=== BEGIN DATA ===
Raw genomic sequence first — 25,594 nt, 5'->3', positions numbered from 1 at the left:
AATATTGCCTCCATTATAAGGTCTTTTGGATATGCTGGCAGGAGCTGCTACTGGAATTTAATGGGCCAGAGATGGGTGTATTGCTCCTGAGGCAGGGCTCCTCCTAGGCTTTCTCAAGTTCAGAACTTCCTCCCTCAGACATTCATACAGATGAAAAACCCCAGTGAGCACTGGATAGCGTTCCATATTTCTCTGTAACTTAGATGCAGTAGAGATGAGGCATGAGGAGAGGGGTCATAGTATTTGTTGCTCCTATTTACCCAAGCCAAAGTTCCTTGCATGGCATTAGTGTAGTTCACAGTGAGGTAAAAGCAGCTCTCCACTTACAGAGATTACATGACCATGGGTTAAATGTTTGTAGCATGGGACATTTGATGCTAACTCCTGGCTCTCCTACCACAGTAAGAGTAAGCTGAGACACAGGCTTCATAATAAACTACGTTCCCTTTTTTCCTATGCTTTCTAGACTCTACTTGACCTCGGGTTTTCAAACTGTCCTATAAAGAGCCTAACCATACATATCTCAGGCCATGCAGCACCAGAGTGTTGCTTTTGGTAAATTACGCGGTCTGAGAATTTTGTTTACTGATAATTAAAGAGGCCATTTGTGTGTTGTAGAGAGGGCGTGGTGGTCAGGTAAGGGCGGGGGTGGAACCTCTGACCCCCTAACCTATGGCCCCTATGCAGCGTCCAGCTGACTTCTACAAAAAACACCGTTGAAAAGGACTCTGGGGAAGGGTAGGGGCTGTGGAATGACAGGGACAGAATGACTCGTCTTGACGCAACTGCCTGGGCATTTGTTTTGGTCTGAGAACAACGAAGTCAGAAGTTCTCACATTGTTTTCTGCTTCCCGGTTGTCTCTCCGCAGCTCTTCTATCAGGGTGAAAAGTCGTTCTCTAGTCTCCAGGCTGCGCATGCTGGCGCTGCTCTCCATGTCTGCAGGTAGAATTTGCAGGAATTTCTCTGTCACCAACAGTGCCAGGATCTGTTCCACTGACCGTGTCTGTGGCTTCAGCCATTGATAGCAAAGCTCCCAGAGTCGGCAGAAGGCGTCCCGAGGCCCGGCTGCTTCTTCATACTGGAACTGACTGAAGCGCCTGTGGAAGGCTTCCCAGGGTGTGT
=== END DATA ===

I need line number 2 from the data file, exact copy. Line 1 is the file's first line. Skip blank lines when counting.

AATATTGCCTCCATTATAAGGTCTTTTGGATATGCTGGCAGGAGCTGCTACTGGAATTTAATGGGCCAGAGATGGGTGTATTGCTCCTGAGGCAGGGCTCCTCCTAGGCTTTCTCAAGTTCAGAACTTCCTCCCTCAGACATTCATACAGATGAAAAACCCCAGTGAGCACTGGATAGCGTTCCATATTTCTCTGTAACTTAGATGCAGTAGAGATGAGGCATGAGGAGAGGGGTCATAGTATTTGTTGCTCCTATTTACCCAAGCCAAAGTTCCTTGCATGGCATTAGTGTAGTTCACAGTGAGGTAAAAGCAGCTCTCCACTTACAGAGATTACATGACCATGGGTTAAATGTTTGTAGCATGGGACATTTGATGCTAACTCCTGGCTCTCCTACCACAGTAAGAGTAAGCTGAGACACAGGCTTCATAATAAACTACGTTCCCTTTTTTCCTATGCTTTCTAGACTCTACTTGACCTCGGGTTTTCAAACTGTCCTATAAAGAGCCTAACCATACATATCTCAGGCCATGCAGCACCAGAGTGTTGCTTTTGGTAAATTACGCGGTCTGAGAATTTTGTTTACTGATAATTAAAGAGGCCATTTGTGTGTTGTAGAGAGGGCGTGGTGGTCAGGTAAGGGCGGGGGTGGAACCTCTGACCCCCTAACCTATGGCCCCTATGCAGCGTCCAGCTGACTTCTACAAAAAACACCGTTGAAAAGGACTCTGGGGAAGGGTAGGGGCTGTGGAATGACAGGGACAGAATGACTCGTCTTGACGCAACTGCCTGGGCATTTGTTTTGGTCTGAGAACAACGAAGTCAGAAGTTCTCACATTGTTTTCTGCTTCCCGGTTGTCTCTCCGCAGCTCTTCTATCAGGGTGAAAAGTCGTTCTCTAGTCTCCAGGCTGCGCATGCTGGCGCTGCTCTCCATGTCTGCAGGTAGAATTTGCAGGAATTTCTCTGTCACCAACAGTGCCAGGATCTGTTCCACTGACCGTGTCTGTGGCTTCAGCCATTGATAGCAAAGCTCCCAGAGTCGGCAGAAGGCGTCCCGAGGCCCGGCTGCTTCTTCATACTGGAACTGACTGAAGCGCCTGTGGAAGGCTTCCCAGGGTGTGT